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This site is created as a way to further research and publication of materials on the history of Lyakhovichi.If you have been aided in your research and wish to contribute materials and resources to further our knowledge, contact Gary Palgon and ask how you can help.

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Lyakhovichi Biographies

Vignettes and Reminisces from before World War I
by Nisin Tuchachinski, translated by Wilfred "Bill" Kay, 2008

This is a page in our Biography section. Click on the "Biography" button in the left-hand column to read other articles in this section.

By Nisin Tuchachinski

One Wednesday at around 12 noon, as I entered the Koidanover Synagogue, I noticed my brother Avromel with his friend Aharl Kinig, sitting at a table and studiously rocking back-and-forth over a Gemorah book. Near the stage, a boy of 14 or 15, is pacing back and forth. He holds a large book of Gemorah under his arm and, moves his lips and constantly mumbles something. His eyes aimed straight ahead and every once in a while he would raise his eyebrows for a second. The pacing continued for a long time. When my brother and Aharl Kinig observed this, Aharl got up, went up to the boy and asked him, "what have you been whispering all this time ?"

"I am memorizing the Talmud"
"Memorizing the Talmud? Nu, how much have you memorized so far?"
"Not much. Masichta Gitin, Masichta Pashchaim and all three Vavas".
"You can test me, here - I am holding the Merichta Paschim".
They called him to the table and started testing him. They started with the Gemorah, the book he was holding under his arm. Aharl opened the book randomly and said: "just tell me the first word from a paragraph. The boy recited the entire paragraph. Aharl tried him on another paragraph; the boy again recited it exactly as if reading it from the book. We sat there spellbound.

" Isn't this difficult for you ?"
"Not at all".
"It is enough for me to read it with my eyes. Not only that, you read to me any part and I will repeat it from my memory. You don't believe it, try me?!"

We tried one thing after another; Aharl even tried it with books off the shelves; he tried one book, another and a third. The boy listened intently, his head slightly leaning towards Aharl, he repeated everything exactly as if reading from the books. We couldn't believe our ears; such a wonder, such a rare talent.

To my great regret, I can't remember the boys name.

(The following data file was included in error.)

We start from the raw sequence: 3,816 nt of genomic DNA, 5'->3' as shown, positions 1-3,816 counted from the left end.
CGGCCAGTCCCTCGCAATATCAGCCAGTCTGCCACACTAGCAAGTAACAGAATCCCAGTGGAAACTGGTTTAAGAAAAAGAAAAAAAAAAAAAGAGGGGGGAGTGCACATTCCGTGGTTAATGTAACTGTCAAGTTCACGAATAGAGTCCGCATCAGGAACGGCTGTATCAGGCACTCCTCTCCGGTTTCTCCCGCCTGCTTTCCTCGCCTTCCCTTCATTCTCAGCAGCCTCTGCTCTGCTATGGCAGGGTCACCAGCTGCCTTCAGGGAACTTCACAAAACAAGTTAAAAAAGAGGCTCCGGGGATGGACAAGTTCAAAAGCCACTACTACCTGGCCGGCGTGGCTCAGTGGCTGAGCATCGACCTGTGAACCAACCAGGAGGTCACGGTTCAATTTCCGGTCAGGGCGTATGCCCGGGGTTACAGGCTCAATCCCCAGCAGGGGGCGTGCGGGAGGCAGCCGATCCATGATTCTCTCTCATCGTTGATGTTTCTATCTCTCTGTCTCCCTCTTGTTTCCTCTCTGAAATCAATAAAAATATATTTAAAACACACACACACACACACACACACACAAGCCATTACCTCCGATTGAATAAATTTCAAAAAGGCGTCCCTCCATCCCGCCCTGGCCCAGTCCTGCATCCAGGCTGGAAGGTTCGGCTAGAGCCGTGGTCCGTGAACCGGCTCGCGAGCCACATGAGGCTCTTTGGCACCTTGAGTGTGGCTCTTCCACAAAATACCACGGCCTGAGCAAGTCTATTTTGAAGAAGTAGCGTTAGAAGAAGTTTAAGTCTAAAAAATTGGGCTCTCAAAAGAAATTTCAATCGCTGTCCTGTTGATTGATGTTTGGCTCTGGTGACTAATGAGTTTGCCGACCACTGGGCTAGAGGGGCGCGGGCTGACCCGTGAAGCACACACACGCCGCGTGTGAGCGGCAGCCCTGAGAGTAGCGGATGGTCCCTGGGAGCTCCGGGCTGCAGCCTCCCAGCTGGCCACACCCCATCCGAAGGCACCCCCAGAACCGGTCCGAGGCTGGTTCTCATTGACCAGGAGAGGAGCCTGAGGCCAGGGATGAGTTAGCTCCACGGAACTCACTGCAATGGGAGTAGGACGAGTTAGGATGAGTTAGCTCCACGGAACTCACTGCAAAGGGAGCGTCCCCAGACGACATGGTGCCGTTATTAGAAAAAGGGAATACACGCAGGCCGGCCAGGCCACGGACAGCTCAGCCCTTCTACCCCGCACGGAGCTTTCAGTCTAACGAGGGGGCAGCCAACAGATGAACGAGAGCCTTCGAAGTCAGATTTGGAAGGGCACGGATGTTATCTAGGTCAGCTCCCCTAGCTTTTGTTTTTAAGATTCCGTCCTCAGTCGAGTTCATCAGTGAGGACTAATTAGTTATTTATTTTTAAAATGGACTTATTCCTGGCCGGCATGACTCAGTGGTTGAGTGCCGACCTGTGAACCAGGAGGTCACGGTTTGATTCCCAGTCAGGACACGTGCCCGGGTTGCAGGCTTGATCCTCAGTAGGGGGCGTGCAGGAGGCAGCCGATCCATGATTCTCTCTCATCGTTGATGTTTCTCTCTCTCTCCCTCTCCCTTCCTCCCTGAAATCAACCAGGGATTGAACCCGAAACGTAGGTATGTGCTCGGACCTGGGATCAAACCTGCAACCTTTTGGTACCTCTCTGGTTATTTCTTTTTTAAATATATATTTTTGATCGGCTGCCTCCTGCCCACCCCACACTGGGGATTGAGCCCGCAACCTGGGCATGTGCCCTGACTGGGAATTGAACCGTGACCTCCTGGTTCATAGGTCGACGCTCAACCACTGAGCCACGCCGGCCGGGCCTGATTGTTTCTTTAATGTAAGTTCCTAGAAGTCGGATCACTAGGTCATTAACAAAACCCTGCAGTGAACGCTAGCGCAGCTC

I later encountered other phenomenal Lyakhovicier minds of young people and adults. A 12 year old friend, Moshe Chorts, studied with me under teacher Gedalia; the boy could recite all 24 books of Tanach from memory. Old Elle, the furier, would conduct the services at the synagogue, all from memory. Lyakhovicier shopkeepers used to do the most complicated calculations in their head, never used a pencil. I always wondered how my mother managed to figure in her head: 10+10, 8-6+20-25 etc. and always come up with the right answer. I couldn't do such lengthy calculations in my head.


I knew another "wunderkind" in Lyakhovici; I never met another like him.

I can picture him now: short and broadshouldered, a man of about 40, a hunchback on one side, with a funny wrincled cap with the visor tilted to one side, a little beard, always carrying two baskets full of rolls and bagels. He didn't walk like other people; he would always run with little steps, like a little birdie. His real name was Zhenia. But everybody called him "rolls and bagels" or the "gentle-man". Why? While running around, he would softly yell - rolls and bagels, to advertise his marchandise. You never heard another word from him. That is how he would approach his customers: "rolls and bagels". His spot was always in the corner between Feigl's butcher shop and Yitzhak-Yosel's shop, the spot where every baron used to stop. Zhenia, the gentle-man, would always rush over with his wares, the baron, with a wave of the hand would stop the horses, Zhenia would place one basket in front of one horse and the second basket in front of the other horse and watch with pleasure the horses chewing his marchendise. For Zhenia, that was a good day; he earned a good day's income. Often, Zhenya would leave in the morning for the baron's estate with full baskets and return in the evening with empty baskets, but with money in his pocket.